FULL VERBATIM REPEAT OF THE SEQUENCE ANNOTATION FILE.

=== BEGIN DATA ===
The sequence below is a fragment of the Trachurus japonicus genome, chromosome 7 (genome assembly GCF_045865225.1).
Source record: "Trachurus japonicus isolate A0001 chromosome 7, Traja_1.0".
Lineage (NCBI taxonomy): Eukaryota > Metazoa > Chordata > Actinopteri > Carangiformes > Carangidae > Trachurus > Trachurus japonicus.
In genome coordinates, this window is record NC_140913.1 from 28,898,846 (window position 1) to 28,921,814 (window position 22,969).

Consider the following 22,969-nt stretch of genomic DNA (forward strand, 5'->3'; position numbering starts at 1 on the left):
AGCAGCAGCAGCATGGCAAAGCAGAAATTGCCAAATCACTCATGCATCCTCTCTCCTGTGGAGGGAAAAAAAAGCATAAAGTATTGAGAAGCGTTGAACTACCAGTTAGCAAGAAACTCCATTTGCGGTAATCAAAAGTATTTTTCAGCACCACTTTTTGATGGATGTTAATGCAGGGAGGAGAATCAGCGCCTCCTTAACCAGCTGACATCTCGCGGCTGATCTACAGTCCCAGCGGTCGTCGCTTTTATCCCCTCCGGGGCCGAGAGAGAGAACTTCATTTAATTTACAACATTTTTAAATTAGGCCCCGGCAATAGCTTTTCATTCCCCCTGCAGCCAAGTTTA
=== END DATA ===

The sequence below is a fragment of the Trachurus japonicus genome, chromosome 7 (genome assembly GCF_045865225.1).
Source record: "Trachurus japonicus isolate A0001 chromosome 7, Traja_1.0".
Lineage (NCBI taxonomy): Eukaryota > Metazoa > Chordata > Actinopteri > Carangiformes > Carangidae > Trachurus > Trachurus japonicus.
In genome coordinates, this window is record NC_140913.1 from 28,898,846 (window position 1) to 28,921,814 (window position 22,969).

Consider the following 22,969-nt stretch of genomic DNA (forward strand, 5'->3'; position numbering starts at 1 on the left):
AGCAGCAGCAGCATGGCAAAGCAGAAATTGCCAAATCACTCATGCATCCTCTCTCCTGTGGAGGGAAAAAAAAGCATAAAGTATTGAGAAGCGTTGAACTACCAGTTAGCAAGAAACTCCATTTGCGGTAATCAAAAGTATTTTTCAGCACCACTTTTTGATGGATGTTAATGCAGGGAGGAGAATCAGCGCCTCCTTAACCAGCTGACATCTCGCGGCTGATCTACAGTCCCAGCGGTCGTCGCTTTTATCCCCTCCGGGGCCGAGAGAGAGAACTTCATTTAATTTACAACATTTTTAAATTAGGCCCCGGCAATAGCTTTTCATTCCCCCTGCAGCCAAGTTTA